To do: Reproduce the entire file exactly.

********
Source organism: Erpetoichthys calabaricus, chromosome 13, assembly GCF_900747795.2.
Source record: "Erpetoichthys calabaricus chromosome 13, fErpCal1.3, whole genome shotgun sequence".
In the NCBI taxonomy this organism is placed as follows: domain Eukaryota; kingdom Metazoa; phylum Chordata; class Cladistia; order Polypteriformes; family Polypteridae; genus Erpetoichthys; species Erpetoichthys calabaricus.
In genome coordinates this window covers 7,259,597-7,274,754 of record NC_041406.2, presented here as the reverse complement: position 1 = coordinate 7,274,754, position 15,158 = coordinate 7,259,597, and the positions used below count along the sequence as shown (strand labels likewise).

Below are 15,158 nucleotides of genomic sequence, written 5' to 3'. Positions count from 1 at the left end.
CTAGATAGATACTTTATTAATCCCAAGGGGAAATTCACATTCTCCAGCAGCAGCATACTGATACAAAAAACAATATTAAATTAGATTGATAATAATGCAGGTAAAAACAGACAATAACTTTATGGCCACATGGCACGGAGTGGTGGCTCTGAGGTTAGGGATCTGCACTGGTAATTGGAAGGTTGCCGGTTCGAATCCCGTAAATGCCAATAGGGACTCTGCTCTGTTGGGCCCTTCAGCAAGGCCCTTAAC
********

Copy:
Source organism: Erpetoichthys calabaricus, chromosome 13, assembly GCF_900747795.2.
Source record: "Erpetoichthys calabaricus chromosome 13, fErpCal1.3, whole genome shotgun sequence".
In the NCBI taxonomy this organism is placed as follows: domain Eukaryota; kingdom Metazoa; phylum Chordata; class Cladistia; order Polypteriformes; family Polypteridae; genus Erpetoichthys; species Erpetoichthys calabaricus.
In genome coordinates this window covers 7,259,597-7,274,754 of record NC_041406.2, presented here as the reverse complement: position 1 = coordinate 7,274,754, position 15,158 = coordinate 7,259,597, and the positions used below count along the sequence as shown (strand labels likewise).

Below are 15,158 nucleotides of genomic sequence, written 5' to 3'. Positions count from 1 at the left end.
CTAGATAGATACTTTATTAATCCCAAGGGGAAATTCACATTCTCCAGCAGCAGCATACTGATACAAAAAACAATATTAAATTAGATTGATAATAATGCAGGTAAAAACAGACAATAACTTTATGGCCACATGGCACGGAGTGGTGGCTCTGAGGTTAGGGATCTGCACTGGTAATTGGAAGGTTGCCGGTTCGAATCCCGTAAATGCCAATAGGGACTCTGCTCTGTTGGGCCCTTCAGCAAGGCCCTTAAC